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What the Experts Think

Russia’s PAK DA Stealth Bomber ‘Will Never Fly’, U.S. Defense Officials

PAK DA
PAK DA. Image Credit: Artist Rendition/Creative Commons.

A Senior U.S. Defense Department official speaking to 19FortyFive claimed that Russia’s planned new stealth bomber, the PAK DA, “will never fly.” A second DoD official backed up that statement, claiming that Moscow likely does not have “the resources, technological base, expertise and of course the money needed to build anything like a stealth bomber for the foreseeable future.”

PAK DA: The U.S. Military Has Doubts

While not wanting to get into specific details for a fear of revealing sources and intelligence-gathering methods, U.S. Defense Department officials clearly have serious doubts about the PAK DA, with one official being so bold to state that the bomber “looks really good in those social media posts and artist renderings I see on defense sites around the internet, however, that plane is going to stay where it is: on the drawing board.”

What Is the PAK DA?

The PAK DA is the Russian Air Force’s attempt to build a long-range strategic bomber with stealth capabilities.

An August report coming out of Russian state media site TASS claimed a source noted that PAK DA would “be armed with hypersonic weapons,” and that “its flight will be aided by drones.”

The same report, citing the same source, also claimed that by 2023 an “experimental” or “demonstration model” would be ready by sometime next year.

More recent reporting by the EurAsian Times explained that Russia was hard at work developing new engines for the PAK DA and that “results of the tests showed that the engine conformed to the design parameters.”

Will PAK DA Fly? What the Experts Told 19FortyFive

Dr. Robert Farley, Senior Lecturer at the University of Kentucky: “I will say that the Russian aviation industry is facing some critical challenges at the moment, on the one hand needing to replace losses incurred in Ukraine and on the other hand needing to re-source advanced components that can no longer be imported from abroad. The PAK DA may not be at the top of Russia’s aviation acquisition priorities for the foreseeable future.”

Dr. Adam Lowther, Director of Strategic Deterrence Programs at the National Strategic Research Institute at the University of Nebraska, U.S. Strategic Command’s University Affiliated Research Center: “It is not a question of if the PAK DA will fly. It will fly. What is inside that aircraft is the real question. Will it be 20, 50, 80, or 100 percent the equal of American stealth fighters is the question.”

John Veneable, Senior Fellow, Heritage Foundation: “The Russians were the first to put a man in space, and the first to develop and fly a supersonic transport aircraft (the Tupolev Tu-144). The origins of U.S. stealth technology were based on a brilliant Russian physicist’s concepts and mathematical equations.  

It is the height of arrogance to believe that Tupolev is incapable of developing a stealth bomber, much less to think that it will never fly. The question is when, and how successful the program will be once it takes to the air.” 

Artist Renderings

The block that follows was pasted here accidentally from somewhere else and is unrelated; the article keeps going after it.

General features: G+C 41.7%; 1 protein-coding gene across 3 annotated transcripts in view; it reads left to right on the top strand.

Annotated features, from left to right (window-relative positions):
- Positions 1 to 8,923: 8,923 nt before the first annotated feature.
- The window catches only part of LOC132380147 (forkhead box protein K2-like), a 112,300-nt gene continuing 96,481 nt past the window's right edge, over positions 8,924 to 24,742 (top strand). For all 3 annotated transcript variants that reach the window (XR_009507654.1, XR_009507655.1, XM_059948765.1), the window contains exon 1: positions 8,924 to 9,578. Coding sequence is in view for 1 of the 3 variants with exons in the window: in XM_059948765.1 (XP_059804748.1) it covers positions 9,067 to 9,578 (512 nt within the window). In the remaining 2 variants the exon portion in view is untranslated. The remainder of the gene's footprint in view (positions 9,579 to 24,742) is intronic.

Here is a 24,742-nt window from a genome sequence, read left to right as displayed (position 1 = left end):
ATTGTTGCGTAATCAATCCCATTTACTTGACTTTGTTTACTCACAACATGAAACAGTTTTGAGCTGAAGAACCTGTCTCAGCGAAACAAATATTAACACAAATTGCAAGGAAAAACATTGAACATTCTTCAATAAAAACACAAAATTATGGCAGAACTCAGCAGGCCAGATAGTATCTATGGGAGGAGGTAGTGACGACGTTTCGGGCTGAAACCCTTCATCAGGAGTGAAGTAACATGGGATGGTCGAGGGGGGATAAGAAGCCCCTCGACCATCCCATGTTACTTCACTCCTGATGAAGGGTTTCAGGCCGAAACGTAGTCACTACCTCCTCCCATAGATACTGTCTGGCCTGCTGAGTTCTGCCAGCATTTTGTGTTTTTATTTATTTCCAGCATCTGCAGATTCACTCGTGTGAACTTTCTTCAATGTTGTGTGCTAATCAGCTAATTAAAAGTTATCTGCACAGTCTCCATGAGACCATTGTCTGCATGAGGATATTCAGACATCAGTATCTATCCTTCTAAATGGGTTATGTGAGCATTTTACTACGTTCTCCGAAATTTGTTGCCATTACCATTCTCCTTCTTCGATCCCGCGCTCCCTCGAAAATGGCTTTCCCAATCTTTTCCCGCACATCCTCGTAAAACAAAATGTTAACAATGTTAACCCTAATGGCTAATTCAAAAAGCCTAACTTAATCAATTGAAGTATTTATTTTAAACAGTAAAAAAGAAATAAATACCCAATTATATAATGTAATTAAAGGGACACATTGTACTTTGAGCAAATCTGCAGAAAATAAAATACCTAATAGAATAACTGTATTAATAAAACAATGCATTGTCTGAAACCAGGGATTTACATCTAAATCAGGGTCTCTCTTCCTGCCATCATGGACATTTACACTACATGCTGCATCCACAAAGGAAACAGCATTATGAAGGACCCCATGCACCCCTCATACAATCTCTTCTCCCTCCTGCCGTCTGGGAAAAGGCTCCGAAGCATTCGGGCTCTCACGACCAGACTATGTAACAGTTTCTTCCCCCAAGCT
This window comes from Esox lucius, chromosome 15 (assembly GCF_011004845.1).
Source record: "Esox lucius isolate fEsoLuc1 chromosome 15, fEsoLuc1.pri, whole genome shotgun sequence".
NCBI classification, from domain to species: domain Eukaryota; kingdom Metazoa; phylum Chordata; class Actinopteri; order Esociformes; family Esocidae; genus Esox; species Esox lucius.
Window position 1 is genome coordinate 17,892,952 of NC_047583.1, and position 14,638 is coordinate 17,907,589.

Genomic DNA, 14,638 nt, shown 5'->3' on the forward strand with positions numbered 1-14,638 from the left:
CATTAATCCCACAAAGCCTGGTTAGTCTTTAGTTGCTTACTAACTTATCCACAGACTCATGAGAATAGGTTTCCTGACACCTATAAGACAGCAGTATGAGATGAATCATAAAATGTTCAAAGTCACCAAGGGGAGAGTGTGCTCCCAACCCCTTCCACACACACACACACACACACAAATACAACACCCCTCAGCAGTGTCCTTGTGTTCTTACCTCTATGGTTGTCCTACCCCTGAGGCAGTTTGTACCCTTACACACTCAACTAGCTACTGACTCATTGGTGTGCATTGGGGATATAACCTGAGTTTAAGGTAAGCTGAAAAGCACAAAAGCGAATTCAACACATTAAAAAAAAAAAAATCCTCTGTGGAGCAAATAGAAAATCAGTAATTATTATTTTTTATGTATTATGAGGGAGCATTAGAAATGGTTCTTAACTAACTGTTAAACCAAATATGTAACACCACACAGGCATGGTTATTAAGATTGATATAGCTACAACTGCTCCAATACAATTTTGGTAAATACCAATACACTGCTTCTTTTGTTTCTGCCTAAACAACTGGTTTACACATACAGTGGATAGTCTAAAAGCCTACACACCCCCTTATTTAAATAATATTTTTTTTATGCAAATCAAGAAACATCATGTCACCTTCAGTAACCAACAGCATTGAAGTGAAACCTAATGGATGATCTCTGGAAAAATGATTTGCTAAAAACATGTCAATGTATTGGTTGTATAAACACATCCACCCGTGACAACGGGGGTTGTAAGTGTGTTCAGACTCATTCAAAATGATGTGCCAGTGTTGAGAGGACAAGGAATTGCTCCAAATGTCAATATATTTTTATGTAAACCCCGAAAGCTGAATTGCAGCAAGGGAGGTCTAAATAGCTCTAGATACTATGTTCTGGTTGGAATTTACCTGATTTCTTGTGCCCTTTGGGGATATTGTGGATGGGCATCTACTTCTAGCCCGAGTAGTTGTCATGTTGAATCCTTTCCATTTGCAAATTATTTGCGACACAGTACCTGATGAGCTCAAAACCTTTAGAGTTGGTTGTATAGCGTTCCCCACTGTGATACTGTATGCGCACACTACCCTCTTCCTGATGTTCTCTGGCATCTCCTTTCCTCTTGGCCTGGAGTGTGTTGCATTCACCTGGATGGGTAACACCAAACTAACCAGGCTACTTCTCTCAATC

PAK DA

PAK DA stealth bomber. Image Credit: Artist Render.

PAK-DA

PAK-DA possible image. Image Credit: Yandex.

PAK DA

PAK DA stealth bomber. Image Credit: Russian Social Media.

PAK DA

Computer rendering of what could be Russia’s PAK DA stealth bomber. Image Credit: Russian Social Media.

PAK DA

Image Credit: Russian Social Media.

PAK DA

Image: Artist rendition. Image Credit: Russian Social Media.

Expert Biography: Harry J. Kazianis (@Grecianformula) serves as President and CEO of Rogue States Project, a bipartisan national security think tank, and Senior Editor for 19FortyFive. He has held senior positions at the Center for the National Interest, the Heritage Foundation, the Potomac Foundation, and Pacific Forum. Kazianis has also worked as a defense journalist, serving as Editor-In-Chief of the Diplomat and Executive Editor of The National Interest. His ideas have been published in the New York Times, Washington Post, Wall Street Journal, Newsweek, CNN, CNBC, and many other outlets across the political spectrum. He holds a graduate degree focusing on International Relations from Harvard University and is the author of the book The Tao of A2/AD, a study of Chinese military modernization.


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Written By

Harry J. Kazianis (@Grecianformula) serves as President and CEO of Rogue States Project, a bipartisan national security think tank. He has held senior positions at the Center for the National Interest, the Heritage Foundation, the Potomac Foundation, and many other think tanks and academic institutions focused on defense issues. He served on the Russia task force for U.S. Presidential Candidate Senator Ted Cruz, and in a similar task force in the John Hay Initiative. His ideas have been published in the New York Times, Washington Post, Wall Street Journal, Newsweek, CNN, CNBC, and many other outlets across the political spectrum. He holds a graduate degree in International Relations from Harvard University and is the author of The Tao of A2/AD, a study of Chinese military modernization. Kazianis also has a background in defense journalism, having served as Editor-In-Chief at The Diplomat and Executive Editor for the National Interest.

16 Comments

16 Comments

  1. Rick

    November 2, 2022 at 1:24 pm

    Are you saying chips from stolen wash machines are not high tech? ROTFL

    Pootie is just about done and will soon meet the pavement from a 6 story fall.

    Tamerlane, just wondering if pootie helps sell conscripts into gay prostitution or does he have an affinity for using their services?

  2. Fred Adams

    November 2, 2022 at 1:33 pm

    Have we ever confirmed real stealth capabilities in a Russian or Chinese warcraft ? Just a question from an interested reader.

    The extremely high degree of control over minute deviations in manufacture and maintenance of surface sealant materials is very difficult to achieve, fitting and surface tolerances down to a ten-thousandth of an inch. Can the Russian aero worker attain the skill and dedication necessary to achieve real stealth? Can the on-the-line Russian military technician bring the high skill needed to maintain these polished surfaces ?